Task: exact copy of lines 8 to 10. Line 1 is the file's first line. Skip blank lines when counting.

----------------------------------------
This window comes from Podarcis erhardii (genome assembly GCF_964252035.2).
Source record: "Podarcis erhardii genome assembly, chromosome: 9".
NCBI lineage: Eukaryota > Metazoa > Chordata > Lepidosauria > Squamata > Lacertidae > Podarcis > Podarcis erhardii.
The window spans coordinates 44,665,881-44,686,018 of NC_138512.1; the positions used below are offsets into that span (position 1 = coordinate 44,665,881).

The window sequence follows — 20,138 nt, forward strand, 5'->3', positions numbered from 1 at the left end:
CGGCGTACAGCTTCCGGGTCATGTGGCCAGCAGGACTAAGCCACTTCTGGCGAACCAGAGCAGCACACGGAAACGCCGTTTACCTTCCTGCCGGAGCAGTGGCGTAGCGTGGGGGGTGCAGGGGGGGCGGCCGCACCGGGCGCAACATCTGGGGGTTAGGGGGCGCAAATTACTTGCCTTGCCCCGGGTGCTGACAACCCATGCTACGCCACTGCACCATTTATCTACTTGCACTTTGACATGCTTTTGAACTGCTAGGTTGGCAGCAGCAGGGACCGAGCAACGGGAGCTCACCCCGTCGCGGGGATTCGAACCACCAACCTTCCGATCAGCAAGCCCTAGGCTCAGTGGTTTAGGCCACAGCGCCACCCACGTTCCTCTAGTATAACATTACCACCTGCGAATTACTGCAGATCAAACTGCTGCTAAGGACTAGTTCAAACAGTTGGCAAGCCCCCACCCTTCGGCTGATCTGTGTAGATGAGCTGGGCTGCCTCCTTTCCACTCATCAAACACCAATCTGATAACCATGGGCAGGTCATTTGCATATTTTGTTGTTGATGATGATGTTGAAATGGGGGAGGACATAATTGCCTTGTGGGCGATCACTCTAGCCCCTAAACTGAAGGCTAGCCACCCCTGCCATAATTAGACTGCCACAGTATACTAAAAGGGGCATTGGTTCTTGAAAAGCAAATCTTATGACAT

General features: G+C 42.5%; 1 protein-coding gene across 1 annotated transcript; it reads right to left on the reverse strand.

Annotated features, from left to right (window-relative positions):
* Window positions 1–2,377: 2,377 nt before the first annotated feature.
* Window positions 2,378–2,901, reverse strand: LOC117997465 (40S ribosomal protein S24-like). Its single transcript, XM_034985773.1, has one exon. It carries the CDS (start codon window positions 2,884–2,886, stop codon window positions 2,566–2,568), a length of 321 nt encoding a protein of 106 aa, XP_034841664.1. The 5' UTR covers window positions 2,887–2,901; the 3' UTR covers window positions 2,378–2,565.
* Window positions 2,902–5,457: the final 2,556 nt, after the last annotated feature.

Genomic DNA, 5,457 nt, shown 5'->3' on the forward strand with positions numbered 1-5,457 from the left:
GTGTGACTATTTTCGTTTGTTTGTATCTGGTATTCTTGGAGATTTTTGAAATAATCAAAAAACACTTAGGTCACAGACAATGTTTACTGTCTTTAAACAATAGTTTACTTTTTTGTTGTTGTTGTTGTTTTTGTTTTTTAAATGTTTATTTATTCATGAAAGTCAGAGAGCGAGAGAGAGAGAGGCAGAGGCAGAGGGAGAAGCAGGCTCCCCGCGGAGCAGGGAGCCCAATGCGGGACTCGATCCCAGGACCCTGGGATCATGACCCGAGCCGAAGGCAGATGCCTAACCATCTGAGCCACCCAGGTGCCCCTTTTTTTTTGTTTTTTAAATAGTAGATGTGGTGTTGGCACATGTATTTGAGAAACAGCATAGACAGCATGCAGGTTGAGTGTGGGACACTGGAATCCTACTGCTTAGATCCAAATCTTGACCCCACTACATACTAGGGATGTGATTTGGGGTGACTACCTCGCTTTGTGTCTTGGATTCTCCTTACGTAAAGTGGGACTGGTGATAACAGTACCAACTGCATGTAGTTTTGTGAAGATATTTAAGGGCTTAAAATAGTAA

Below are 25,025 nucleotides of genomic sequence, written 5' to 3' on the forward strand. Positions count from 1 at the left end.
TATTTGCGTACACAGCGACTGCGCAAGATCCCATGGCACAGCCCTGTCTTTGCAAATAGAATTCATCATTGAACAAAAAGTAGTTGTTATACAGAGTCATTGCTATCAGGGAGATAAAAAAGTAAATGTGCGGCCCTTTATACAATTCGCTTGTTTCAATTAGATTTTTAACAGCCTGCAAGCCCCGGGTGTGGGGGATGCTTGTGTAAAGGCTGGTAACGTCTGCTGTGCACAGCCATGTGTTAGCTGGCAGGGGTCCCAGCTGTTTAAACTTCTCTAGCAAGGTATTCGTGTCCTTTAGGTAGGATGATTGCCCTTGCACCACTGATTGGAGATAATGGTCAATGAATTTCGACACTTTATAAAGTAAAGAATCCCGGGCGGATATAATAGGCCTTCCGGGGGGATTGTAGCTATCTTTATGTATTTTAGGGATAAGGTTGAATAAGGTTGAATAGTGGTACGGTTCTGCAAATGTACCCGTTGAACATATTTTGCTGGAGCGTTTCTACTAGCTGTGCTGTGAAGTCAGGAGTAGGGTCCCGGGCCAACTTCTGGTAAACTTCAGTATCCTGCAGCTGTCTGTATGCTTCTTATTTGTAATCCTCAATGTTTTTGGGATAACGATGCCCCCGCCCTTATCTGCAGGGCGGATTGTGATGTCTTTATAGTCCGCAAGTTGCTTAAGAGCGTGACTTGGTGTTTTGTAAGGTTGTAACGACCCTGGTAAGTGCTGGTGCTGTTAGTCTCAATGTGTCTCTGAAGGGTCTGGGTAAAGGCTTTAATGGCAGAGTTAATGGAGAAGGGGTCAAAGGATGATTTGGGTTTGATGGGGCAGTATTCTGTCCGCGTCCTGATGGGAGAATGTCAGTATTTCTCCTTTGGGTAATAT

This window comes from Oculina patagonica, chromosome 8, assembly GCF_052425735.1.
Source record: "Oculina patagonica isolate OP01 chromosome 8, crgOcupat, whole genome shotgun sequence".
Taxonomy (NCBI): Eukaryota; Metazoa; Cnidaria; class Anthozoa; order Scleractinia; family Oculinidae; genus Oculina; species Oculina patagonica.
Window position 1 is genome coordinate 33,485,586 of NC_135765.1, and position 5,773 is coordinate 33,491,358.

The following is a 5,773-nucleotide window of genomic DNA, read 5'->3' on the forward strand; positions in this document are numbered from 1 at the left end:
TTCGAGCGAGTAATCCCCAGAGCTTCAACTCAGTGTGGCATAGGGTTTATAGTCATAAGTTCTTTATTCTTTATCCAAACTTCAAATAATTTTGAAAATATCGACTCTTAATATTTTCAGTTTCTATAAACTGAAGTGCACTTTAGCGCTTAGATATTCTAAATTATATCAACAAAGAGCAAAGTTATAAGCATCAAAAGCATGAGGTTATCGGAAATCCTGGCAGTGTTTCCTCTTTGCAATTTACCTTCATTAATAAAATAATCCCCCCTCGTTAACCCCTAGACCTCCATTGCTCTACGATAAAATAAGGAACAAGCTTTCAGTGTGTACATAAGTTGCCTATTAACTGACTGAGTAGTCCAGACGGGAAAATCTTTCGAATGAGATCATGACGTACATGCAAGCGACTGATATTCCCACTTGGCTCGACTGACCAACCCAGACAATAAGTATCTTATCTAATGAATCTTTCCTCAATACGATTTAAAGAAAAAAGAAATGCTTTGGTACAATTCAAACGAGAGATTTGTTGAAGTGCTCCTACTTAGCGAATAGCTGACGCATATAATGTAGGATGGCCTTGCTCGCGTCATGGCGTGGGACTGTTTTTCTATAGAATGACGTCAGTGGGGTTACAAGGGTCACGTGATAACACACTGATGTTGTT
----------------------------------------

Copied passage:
Annotated features, from left to right (window-relative positions):
* Window positions 1–2,377: 2,377 nt before the first annotated feature.
* Window positions 2,378–2,901, reverse strand: LOC117997465 (40S ribosomal protein S24-like). Its single transcript, XM_034985773.1, has one exon. It carries the CDS (start codon window positions 2,884–2,886, stop codon window positions 2,566–2,568), a length of 321 nt encoding a protein of 106 aa, XP_034841664.1. The 5' UTR covers window positions 2,887–2,901; the 3' UTR covers window positions 2,378–2,565.